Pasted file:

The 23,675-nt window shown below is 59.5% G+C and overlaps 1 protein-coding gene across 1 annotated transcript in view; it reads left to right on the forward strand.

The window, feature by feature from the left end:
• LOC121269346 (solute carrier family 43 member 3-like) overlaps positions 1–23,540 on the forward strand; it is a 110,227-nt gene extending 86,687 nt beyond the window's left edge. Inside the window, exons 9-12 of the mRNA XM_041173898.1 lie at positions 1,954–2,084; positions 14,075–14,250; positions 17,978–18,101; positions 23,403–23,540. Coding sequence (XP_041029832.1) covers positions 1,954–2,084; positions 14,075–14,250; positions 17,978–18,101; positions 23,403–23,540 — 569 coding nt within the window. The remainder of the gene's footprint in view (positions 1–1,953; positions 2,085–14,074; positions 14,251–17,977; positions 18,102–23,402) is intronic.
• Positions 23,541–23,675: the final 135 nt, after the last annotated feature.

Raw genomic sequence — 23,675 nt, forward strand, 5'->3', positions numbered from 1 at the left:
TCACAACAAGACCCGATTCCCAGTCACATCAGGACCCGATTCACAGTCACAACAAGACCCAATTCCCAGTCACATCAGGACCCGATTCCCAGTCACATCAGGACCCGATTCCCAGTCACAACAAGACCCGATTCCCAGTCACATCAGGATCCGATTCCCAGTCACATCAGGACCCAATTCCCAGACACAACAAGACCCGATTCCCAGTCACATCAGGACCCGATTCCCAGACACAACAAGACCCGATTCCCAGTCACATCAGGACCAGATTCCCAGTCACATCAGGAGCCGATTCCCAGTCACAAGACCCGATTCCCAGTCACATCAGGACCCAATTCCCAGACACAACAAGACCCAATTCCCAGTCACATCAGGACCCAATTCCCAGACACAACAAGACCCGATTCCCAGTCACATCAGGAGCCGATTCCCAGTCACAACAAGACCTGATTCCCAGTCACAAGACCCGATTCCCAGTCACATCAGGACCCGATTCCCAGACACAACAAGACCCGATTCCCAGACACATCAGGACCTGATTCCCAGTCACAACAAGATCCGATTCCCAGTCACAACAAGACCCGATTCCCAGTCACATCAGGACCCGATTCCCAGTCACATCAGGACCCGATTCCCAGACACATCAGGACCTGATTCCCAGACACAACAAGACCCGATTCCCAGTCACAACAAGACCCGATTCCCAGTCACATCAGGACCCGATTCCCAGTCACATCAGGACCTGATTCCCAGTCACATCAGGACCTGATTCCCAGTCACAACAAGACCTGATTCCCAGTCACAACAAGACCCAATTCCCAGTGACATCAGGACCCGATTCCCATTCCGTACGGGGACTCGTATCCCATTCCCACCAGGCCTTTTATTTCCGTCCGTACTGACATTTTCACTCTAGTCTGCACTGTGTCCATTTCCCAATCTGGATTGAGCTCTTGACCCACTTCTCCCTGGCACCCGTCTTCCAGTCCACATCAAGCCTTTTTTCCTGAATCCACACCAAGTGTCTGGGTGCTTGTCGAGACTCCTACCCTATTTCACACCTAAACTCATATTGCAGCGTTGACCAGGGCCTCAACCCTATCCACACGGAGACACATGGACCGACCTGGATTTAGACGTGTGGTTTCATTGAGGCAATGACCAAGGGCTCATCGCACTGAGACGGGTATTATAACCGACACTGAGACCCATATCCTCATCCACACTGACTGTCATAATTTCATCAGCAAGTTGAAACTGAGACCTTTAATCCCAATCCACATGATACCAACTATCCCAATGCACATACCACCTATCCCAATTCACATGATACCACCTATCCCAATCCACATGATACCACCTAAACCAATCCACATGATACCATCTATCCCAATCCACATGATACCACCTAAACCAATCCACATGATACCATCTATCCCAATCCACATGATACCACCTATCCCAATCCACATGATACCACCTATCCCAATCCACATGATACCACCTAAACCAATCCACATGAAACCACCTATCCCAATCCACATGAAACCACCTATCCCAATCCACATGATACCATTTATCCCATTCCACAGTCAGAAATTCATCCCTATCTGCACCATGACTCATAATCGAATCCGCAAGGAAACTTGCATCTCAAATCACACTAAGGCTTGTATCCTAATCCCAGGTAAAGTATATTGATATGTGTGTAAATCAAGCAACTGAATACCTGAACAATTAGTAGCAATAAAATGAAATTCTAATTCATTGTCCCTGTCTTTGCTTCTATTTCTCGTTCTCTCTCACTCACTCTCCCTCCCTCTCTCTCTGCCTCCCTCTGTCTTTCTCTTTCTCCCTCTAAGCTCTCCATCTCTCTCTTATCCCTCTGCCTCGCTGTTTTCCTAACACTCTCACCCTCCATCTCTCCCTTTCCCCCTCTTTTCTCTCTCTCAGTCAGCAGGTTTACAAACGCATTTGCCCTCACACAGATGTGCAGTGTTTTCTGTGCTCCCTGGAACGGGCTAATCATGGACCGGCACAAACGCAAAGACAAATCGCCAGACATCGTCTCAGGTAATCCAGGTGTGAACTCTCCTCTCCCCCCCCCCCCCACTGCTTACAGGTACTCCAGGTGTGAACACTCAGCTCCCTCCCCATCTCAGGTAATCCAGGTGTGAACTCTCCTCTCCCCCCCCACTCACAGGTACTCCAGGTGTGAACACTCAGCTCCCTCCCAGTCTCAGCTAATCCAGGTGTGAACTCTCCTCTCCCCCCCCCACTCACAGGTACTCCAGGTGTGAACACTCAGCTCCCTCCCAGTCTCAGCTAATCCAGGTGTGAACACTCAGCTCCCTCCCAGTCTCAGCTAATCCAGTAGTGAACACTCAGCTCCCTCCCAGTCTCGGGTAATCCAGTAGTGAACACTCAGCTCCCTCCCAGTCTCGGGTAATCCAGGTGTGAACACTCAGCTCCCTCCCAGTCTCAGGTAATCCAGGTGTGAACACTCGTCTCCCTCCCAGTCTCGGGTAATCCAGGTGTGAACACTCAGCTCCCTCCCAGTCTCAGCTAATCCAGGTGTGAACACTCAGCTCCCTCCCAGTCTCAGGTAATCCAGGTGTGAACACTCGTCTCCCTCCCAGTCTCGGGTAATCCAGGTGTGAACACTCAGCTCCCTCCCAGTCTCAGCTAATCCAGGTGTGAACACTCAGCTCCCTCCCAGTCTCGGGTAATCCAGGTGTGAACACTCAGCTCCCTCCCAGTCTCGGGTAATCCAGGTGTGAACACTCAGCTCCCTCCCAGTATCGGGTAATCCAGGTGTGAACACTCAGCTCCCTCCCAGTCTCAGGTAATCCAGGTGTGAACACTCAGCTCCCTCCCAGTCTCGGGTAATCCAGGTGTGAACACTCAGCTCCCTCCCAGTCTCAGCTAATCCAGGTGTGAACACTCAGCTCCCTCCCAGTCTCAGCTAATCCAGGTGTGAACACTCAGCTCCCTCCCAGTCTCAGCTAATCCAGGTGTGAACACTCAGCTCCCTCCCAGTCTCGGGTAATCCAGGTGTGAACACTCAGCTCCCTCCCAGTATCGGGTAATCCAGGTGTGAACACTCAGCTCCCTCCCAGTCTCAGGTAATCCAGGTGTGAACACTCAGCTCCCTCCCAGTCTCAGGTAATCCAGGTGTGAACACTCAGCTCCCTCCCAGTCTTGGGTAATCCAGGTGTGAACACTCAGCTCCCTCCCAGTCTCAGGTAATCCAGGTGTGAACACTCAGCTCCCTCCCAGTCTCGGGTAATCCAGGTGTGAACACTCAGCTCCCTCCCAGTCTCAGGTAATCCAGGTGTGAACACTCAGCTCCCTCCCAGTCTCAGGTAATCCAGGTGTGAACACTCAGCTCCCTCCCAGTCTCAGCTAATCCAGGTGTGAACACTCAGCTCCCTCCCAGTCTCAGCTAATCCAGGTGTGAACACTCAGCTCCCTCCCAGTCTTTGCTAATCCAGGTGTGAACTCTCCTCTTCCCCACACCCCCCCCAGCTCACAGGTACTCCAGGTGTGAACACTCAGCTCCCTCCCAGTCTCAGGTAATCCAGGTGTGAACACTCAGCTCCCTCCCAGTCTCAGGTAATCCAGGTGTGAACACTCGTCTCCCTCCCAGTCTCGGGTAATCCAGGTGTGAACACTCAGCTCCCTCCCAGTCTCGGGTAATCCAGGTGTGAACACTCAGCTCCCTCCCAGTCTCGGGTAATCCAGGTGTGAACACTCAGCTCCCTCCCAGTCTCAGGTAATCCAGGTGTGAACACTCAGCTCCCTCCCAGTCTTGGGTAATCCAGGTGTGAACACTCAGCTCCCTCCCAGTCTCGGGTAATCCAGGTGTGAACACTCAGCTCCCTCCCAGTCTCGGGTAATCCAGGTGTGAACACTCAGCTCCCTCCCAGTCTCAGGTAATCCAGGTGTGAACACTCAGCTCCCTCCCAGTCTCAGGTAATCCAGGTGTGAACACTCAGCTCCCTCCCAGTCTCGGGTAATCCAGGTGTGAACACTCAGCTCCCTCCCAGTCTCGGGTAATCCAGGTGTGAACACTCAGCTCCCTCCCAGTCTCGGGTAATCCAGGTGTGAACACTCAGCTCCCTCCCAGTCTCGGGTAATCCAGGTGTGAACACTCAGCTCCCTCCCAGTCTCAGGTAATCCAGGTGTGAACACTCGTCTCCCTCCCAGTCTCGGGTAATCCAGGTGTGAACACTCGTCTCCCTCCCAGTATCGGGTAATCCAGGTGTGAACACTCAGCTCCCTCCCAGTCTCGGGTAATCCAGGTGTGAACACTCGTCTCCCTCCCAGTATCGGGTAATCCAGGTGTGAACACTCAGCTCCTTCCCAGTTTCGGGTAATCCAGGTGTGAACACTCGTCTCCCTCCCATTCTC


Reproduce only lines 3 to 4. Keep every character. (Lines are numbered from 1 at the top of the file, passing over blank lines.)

• LOC121269346 (solute carrier family 43 member 3-like) overlaps positions 1–23,540 on the forward strand; it is a 110,227-nt gene extending 86,687 nt beyond the window's left edge. Inside the window, exons 9-12 of the mRNA XM_041173898.1 lie at positions 1,954–2,084; positions 14,075–14,250; positions 17,978–18,101; positions 23,403–23,540. Coding sequence (XP_041029832.1) covers positions 1,954–2,084; positions 14,075–14,250; positions 17,978–18,101; positions 23,403–23,540 — 569 coding nt within the window. The remainder of the gene's footprint in view (positions 1–1,953; positions 2,085–14,074; positions 14,251–17,977; positions 18,102–23,402) is intronic.
• Positions 23,541–23,675: the final 135 nt, after the last annotated feature.